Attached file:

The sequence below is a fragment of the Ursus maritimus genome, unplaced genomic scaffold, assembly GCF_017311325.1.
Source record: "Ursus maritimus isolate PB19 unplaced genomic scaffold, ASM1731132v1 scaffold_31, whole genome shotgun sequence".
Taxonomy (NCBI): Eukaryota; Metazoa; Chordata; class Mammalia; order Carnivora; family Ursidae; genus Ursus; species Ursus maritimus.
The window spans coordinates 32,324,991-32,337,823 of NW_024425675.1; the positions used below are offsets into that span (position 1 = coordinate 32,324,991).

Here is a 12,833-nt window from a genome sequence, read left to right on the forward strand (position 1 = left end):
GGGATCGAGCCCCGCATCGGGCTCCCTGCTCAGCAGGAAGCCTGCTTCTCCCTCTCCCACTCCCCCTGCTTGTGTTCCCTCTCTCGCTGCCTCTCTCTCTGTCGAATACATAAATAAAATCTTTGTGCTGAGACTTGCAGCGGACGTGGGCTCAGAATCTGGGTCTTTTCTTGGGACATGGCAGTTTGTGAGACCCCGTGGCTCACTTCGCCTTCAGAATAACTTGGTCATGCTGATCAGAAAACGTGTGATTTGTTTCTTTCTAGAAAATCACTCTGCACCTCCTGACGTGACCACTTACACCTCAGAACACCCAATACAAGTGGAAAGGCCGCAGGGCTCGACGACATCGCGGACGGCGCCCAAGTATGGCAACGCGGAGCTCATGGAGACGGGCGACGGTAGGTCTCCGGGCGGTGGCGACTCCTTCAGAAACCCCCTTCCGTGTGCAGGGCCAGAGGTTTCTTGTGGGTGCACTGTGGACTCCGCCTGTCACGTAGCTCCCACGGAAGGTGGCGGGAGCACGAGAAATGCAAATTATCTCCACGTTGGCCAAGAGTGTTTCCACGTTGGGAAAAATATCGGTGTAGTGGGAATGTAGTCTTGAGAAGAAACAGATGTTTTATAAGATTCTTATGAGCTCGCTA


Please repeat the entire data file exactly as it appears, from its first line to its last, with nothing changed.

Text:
The sequence below is a fragment of the Ursus maritimus genome, unplaced genomic scaffold, assembly GCF_017311325.1.
Source record: "Ursus maritimus isolate PB19 unplaced genomic scaffold, ASM1731132v1 scaffold_31, whole genome shotgun sequence".
Taxonomy (NCBI): Eukaryota; Metazoa; Chordata; class Mammalia; order Carnivora; family Ursidae; genus Ursus; species Ursus maritimus.
The window spans coordinates 32,324,991-32,337,823 of NW_024425675.1; the positions used below are offsets into that span (position 1 = coordinate 32,324,991).

Here is a 12,833-nt window from a genome sequence, read left to right on the forward strand (position 1 = left end):
GGGATCGAGCCCCGCATCGGGCTCCCTGCTCAGCAGGAAGCCTGCTTCTCCCTCTCCCACTCCCCCTGCTTGTGTTCCCTCTCTCGCTGCCTCTCTCTCTGTCGAATACATAAATAAAATCTTTGTGCTGAGACTTGCAGCGGACGTGGGCTCAGAATCTGGGTCTTTTCTTGGGACATGGCAGTTTGTGAGACCCCGTGGCTCACTTCGCCTTCAGAATAACTTGGTCATGCTGATCAGAAAACGTGTGATTTGTTTCTTTCTAGAAAATCACTCTGCACCTCCTGACGTGACCACTTACACCTCAGAACACCCAATACAAGTGGAAAGGCCGCAGGGCTCGACGACATCGCGGACGGCGCCCAAGTATGGCAACGCGGAGCTCATGGAGACGGGCGACGGTAGGTCTCCGGGCGGTGGCGACTCCTTCAGAAACCCCCTTCCGTGTGCAGGGCCAGAGGTTTCTTGTGGGTGCACTGTGGACTCCGCCTGTCACGTAGCTCCCACGGAAGGTGGCGGGAGCACGAGAAATGCAAATTATCTCCACGTTGGCCAAGAGTGTTTCCACGTTGGGAAAAATATCGGTGTAGTGGGAATGTAGTCTTGAGAAGAAACAGATGTTTTATAAGATTCTTATGAGCTCGCTA